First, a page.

Grace Wick (1888-1958)

By Kathy Tucker

Grace Wick was a political gadfly in Portland, where she was an activist against the New Deal. While she had once been involved in mainstream politics as a supporter and friendly acquantaince of Democratic Governor Walter M. Pierce, the Great Depression crushed her economically, and she was increasingly attracted to the marginalized politics of right-wing America.

Wick was born on March 7, 1888, in Harlan, Iowa. She was an actress on the East Coast and then moved to Jackson County in 1922. There she actively helped Pierce in his successful 1922 gubernatorial campaign. In 1927, she moved to Portland and worked as an actress and radio producer. She continued to be politically active, and, according to biographer June Melby Benowitz, “began both a crusade against capital punishment and an attempt to destroy the political career of Governor Pierce.” Politics were personal for Wick, who turned against Pierce after he refused to pardon the son of a friend who had been sentenced to death.

Wick campaigned for Franklin D. Roosevelt in the 1932 presidential election and in 1934 ran unsuccessfully for Congress as a pro-Roosevelt Independent. Nonetheless, when Roosevelt’s relief programs failed to help her find long-term work, Wick turned against Roosevelt and the New Deal. In May 1935, she marched down Broadway wearing a barrel plastered with political slogans, including “One of the Forgotten Women of the New Deal!” and “The New Deal of Oregon stinks.”

Wick often used humor in her writing and political appeals. In 1936, she announced her candidacy for Portland’s mayoral election, offering “a kiss for everyone in Portland,” but she soon dropped out of the race. The same year she ran for Congress, losing badly to Nan Wood Honeyman, who was the first woman elected to that office from Oregon.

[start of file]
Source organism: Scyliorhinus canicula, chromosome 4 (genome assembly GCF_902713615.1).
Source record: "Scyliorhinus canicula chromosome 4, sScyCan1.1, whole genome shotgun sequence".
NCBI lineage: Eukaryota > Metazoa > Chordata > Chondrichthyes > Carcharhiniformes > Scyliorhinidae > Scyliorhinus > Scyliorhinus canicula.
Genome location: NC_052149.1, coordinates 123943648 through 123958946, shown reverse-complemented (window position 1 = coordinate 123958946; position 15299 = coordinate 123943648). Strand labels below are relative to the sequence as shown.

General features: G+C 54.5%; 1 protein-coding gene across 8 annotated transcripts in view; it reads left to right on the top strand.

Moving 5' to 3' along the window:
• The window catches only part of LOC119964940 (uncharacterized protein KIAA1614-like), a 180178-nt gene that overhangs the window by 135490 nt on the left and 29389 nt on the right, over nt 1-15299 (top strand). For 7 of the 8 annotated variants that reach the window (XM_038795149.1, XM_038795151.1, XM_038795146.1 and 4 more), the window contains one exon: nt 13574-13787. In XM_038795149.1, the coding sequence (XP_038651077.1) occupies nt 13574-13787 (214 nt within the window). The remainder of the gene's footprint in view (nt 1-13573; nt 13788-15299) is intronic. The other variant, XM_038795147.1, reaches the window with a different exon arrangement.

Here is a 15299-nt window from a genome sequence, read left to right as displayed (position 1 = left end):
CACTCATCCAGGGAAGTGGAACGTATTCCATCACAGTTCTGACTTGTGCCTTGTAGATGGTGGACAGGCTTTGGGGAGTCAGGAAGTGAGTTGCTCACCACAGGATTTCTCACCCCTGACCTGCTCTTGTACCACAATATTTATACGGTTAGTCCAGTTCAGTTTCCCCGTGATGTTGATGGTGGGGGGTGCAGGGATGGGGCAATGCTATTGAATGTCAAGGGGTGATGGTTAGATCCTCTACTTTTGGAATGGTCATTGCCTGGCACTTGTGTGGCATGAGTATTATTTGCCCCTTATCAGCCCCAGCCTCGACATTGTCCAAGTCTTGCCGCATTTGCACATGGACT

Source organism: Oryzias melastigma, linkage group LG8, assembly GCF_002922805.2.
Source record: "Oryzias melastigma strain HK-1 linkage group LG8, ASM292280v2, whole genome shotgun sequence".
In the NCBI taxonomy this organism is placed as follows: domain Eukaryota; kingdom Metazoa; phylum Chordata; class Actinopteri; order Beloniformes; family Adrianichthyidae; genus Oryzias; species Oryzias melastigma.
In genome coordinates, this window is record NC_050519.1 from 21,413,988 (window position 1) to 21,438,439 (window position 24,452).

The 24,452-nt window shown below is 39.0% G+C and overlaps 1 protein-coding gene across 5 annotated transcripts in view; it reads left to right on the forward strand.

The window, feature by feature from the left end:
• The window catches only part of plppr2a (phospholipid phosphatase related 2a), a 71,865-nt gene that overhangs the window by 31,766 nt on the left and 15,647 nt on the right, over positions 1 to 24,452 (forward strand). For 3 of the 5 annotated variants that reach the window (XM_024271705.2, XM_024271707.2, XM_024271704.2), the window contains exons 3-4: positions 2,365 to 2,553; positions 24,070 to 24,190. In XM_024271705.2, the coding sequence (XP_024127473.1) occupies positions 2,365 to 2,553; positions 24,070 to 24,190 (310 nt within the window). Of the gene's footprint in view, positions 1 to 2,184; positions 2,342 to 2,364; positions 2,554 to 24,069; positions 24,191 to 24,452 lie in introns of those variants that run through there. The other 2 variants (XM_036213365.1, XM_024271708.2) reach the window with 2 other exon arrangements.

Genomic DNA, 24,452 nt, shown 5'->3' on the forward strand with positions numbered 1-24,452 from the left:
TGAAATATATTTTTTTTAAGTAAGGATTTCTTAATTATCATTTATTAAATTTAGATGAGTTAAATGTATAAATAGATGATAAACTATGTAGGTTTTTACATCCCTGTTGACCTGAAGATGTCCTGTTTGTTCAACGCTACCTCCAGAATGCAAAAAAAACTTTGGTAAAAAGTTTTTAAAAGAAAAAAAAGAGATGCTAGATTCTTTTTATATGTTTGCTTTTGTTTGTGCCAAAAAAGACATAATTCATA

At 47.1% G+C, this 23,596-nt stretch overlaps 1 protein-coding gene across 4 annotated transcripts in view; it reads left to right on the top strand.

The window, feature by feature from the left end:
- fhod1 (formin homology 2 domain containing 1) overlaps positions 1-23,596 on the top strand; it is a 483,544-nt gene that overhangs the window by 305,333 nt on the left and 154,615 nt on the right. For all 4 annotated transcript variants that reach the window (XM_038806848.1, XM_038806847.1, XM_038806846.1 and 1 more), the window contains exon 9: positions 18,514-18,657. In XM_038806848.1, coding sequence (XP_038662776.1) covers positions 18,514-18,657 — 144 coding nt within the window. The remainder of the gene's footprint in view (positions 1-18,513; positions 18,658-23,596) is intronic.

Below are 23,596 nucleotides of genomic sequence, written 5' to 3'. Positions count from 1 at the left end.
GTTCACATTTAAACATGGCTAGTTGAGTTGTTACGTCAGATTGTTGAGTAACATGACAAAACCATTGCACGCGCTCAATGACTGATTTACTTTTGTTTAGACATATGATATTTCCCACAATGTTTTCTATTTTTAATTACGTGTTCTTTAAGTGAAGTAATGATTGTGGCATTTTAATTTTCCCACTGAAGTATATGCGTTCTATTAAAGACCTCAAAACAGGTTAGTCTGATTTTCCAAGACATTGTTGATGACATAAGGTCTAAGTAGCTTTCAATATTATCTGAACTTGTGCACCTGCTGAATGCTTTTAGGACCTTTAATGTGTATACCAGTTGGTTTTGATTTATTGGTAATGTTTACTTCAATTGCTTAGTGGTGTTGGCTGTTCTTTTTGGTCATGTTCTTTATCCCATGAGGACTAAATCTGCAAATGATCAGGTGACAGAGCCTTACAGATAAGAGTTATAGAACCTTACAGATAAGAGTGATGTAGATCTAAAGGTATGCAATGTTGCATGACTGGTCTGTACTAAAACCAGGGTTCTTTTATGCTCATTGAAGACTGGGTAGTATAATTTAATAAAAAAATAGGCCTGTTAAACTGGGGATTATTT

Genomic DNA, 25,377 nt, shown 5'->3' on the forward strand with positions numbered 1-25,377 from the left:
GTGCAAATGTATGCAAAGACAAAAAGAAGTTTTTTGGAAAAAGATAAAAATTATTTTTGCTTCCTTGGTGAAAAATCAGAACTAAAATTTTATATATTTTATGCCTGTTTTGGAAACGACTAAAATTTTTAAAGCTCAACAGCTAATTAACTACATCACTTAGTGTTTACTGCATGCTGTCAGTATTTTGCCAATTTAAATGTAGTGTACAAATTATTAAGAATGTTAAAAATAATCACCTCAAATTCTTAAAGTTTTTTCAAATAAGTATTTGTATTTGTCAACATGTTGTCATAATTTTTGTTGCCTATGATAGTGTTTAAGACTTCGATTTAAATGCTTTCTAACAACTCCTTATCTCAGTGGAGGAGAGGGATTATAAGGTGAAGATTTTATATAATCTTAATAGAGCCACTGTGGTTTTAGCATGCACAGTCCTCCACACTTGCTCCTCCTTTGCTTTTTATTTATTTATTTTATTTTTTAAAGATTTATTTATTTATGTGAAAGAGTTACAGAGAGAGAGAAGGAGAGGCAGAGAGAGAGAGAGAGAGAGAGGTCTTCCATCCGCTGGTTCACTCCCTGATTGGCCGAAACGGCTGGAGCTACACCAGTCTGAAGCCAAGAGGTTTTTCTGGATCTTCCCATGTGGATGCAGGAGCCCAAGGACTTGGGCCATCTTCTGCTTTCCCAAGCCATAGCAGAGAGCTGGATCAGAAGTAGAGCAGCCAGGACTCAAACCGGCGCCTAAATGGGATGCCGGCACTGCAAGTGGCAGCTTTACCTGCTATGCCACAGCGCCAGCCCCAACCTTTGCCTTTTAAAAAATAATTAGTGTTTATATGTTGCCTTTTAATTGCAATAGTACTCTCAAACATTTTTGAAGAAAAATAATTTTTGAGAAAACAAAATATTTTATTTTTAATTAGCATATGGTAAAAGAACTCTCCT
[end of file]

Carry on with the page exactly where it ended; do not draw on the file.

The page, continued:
As Wick’s economic difficulties continued, she bitterly focused on blaming immigrants, Jews, and Communists for national and international problems. She opposed America’s participation in World War II and joined right-wing groups, including the National Gentile League and the American Woman’s Party.

Grace Wick was an activist at a time when politics were becoming an acceptable realm for Oregon women; however, she did not significantly affect state politics. Nonetheless, using humor and a talent for self-publicity, she managed to make herself, and her extreme views, known. Wick died in 1958 in Portland

  • Grace Wick, July 1957.

    Oreg. Hist. Soc. Research Lib., ba019192

  • Grace Wick, dressed in a barrel poses while parading through the streets looking for a job, 1935.

    Oregon Historical Society Research Library, ORHI81084

  • Lewis & Clark Centennial token with Grace Wick's name and birth place, 1905.

    Oregon Historical Society Museum Collection, 1959-60.11

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Further Reading

June Melby Benowitz, Days of Discontent: Women in Right Wing Politics, 1933-45. DeKalb: Northern Illinois University Press, 2002.

June Melby Benowitz, Grace Wick: Portrait of a Right-Wing Extremist.” Masters thesis, Portland State University, 1988.